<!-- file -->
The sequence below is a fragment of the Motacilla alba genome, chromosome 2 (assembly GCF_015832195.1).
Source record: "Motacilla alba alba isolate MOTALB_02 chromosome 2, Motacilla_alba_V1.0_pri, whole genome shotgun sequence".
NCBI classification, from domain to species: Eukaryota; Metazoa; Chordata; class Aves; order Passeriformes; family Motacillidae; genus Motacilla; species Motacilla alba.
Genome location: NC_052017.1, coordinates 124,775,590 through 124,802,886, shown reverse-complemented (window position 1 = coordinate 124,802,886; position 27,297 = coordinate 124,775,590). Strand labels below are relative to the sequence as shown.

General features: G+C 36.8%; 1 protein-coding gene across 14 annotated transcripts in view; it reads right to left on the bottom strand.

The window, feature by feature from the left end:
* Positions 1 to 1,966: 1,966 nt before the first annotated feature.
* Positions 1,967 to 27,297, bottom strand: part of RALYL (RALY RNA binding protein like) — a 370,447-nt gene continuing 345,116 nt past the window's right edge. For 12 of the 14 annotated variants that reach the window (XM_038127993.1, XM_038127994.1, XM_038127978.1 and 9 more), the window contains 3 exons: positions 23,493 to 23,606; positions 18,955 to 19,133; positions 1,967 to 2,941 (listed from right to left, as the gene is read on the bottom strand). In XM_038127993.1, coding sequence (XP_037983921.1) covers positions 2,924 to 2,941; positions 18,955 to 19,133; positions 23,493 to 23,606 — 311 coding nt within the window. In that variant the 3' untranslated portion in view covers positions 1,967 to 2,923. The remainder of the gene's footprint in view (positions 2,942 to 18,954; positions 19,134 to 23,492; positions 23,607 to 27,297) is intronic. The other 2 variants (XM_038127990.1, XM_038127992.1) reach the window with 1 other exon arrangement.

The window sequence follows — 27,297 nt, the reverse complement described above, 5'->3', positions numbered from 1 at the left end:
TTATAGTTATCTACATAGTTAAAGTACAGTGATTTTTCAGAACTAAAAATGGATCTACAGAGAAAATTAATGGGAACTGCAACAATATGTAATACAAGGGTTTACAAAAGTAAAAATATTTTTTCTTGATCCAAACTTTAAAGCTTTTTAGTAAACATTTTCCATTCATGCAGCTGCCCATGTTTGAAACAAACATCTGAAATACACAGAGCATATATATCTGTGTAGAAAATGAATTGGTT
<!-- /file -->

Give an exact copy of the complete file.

The sequence below is a fragment of the Motacilla alba genome, chromosome 2 (assembly GCF_015832195.1).
Source record: "Motacilla alba alba isolate MOTALB_02 chromosome 2, Motacilla_alba_V1.0_pri, whole genome shotgun sequence".
NCBI classification, from domain to species: Eukaryota; Metazoa; Chordata; class Aves; order Passeriformes; family Motacillidae; genus Motacilla; species Motacilla alba.
Genome location: NC_052017.1, coordinates 124,775,590 through 124,802,886, shown reverse-complemented (window position 1 = coordinate 124,802,886; position 27,297 = coordinate 124,775,590). Strand labels below are relative to the sequence as shown.

General features: G+C 36.8%; 1 protein-coding gene across 14 annotated transcripts in view; it reads right to left on the bottom strand.

The window, feature by feature from the left end:
* Positions 1 to 1,966: 1,966 nt before the first annotated feature.
* Positions 1,967 to 27,297, bottom strand: part of RALYL (RALY RNA binding protein like) — a 370,447-nt gene continuing 345,116 nt past the window's right edge. For 12 of the 14 annotated variants that reach the window (XM_038127993.1, XM_038127994.1, XM_038127978.1 and 9 more), the window contains 3 exons: positions 23,493 to 23,606; positions 18,955 to 19,133; positions 1,967 to 2,941 (listed from right to left, as the gene is read on the bottom strand). In XM_038127993.1, coding sequence (XP_037983921.1) covers positions 2,924 to 2,941; positions 18,955 to 19,133; positions 23,493 to 23,606 — 311 coding nt within the window. In that variant the 3' untranslated portion in view covers positions 1,967 to 2,923. The remainder of the gene's footprint in view (positions 2,942 to 18,954; positions 19,134 to 23,492; positions 23,607 to 27,297) is intronic. The other 2 variants (XM_038127990.1, XM_038127992.1) reach the window with 1 other exon arrangement.

The window sequence follows — 27,297 nt, the reverse complement described above, 5'->3', positions numbered from 1 at the left end:
TTATAGTTATCTACATAGTTAAAGTACAGTGATTTTTCAGAACTAAAAATGGATCTACAGAGAAAATTAATGGGAACTGCAACAATATGTAATACAAGGGTTTACAAAAGTAAAAATATTTTTTCTTGATCCAAACTTTAAAGCTTTTTAGTAAACATTTTCCATTCATGCAGCTGCCCATGTTTGAAACAAACATCTGAAATACACAGAGCATATATATCTGTGTAGAAAATGAATTGGTT